Agents are being advised on what course of action they should take to safeguard their right to fees should they be dis-instructed by a vendor.
The Guild of Property Professionals says that in a competitive market like today's it is not uncommon for an agent to be dis-instructed by a vendor and - with fresh marketing and possibly a revised asking price - for the property to sell relatively rapidly via a second agent.
The Guild says that in this situation, it is likely that the seller would then receive communication from their original agent claiming the buyer was first introduced by them, and therefore they will seek a fee in accordance with the terms they had in place at the time.
The second agent would also be looking to claim a fee, putting the vendor in a position of having to pay two fees - a circumstance about which they may complain, says the Guild.
Now the Guild’s compliance officer, Paul Offley, is reminding agents of a clarification of the issue some 18 months ago when both The Property Ombudsman and the National Trading Standards Estate and Letting Agent Team gave guidance on what an ‘introduction’ was. This defined the introduction as the agent who arranges the first viewing, confirms the viewing in writing and where the viewing has taken place.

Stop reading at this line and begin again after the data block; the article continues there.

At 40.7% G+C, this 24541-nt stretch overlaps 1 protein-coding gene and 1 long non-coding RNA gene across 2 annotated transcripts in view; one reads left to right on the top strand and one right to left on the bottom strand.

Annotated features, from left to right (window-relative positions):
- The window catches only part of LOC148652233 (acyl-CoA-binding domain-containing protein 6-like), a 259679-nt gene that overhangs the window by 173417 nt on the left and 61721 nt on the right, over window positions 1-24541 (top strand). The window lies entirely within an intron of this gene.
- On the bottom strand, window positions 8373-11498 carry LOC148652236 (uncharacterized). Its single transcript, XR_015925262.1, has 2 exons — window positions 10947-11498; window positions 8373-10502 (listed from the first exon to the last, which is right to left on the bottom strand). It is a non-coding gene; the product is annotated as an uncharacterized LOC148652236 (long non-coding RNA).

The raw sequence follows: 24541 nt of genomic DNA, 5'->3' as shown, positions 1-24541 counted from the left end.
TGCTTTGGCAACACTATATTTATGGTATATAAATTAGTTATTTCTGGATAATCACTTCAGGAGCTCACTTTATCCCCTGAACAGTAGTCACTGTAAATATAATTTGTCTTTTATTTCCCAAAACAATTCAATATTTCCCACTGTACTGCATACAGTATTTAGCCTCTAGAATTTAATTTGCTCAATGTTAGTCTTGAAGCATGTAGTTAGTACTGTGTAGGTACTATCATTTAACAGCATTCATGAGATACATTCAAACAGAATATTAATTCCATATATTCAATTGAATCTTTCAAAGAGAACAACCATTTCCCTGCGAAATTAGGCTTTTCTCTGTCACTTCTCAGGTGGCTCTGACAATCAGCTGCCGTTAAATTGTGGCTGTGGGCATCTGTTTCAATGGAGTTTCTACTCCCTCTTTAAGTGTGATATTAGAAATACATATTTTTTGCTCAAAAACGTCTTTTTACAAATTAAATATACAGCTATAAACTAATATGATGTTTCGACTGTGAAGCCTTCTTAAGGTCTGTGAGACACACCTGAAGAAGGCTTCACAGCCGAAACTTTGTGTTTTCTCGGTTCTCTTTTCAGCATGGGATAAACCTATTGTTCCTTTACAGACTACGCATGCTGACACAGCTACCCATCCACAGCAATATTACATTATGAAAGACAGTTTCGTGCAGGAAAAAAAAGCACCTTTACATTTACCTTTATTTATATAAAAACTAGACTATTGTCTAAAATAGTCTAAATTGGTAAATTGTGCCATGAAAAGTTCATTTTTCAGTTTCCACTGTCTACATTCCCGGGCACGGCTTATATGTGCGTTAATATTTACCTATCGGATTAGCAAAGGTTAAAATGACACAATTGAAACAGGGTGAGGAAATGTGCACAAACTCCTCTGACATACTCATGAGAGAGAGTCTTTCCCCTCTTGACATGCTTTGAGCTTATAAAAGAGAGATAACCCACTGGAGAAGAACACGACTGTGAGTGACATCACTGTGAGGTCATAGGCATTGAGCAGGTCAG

Offley says this offers the template for action by the disinstructed agent.
So he advises that if a property is withdrawn from an agent, it is important for that agent to write to the seller at that time and list every person who has viewed the property through their agency. The agent should also clarify any future fee liability, should one of these people go on to purchase the property within an agreed time period.
“What are the agreed time periods? If another agent is used then the time period is six months, starting from the date the agreement with the first agent terminated. If no other agent is instructed then the period extends to two years. This is clearly documented in the TPO Code of Practice” says Offley.
He adds that the second agent winning the instruction should ask the vendor whether they have received a letter from the previous agent, or whether they have a list of people who have viewed.
He continues: “It doesn’t matter if agent one put the property on the market for £200,000 more than it’s worth and agent two put it on the market for a more realistic price, which ultimately resulted in the buyer returning. In accordance with TPO guidance it remains the agent who arranged the first viewing that would be defined as the introducing agent.”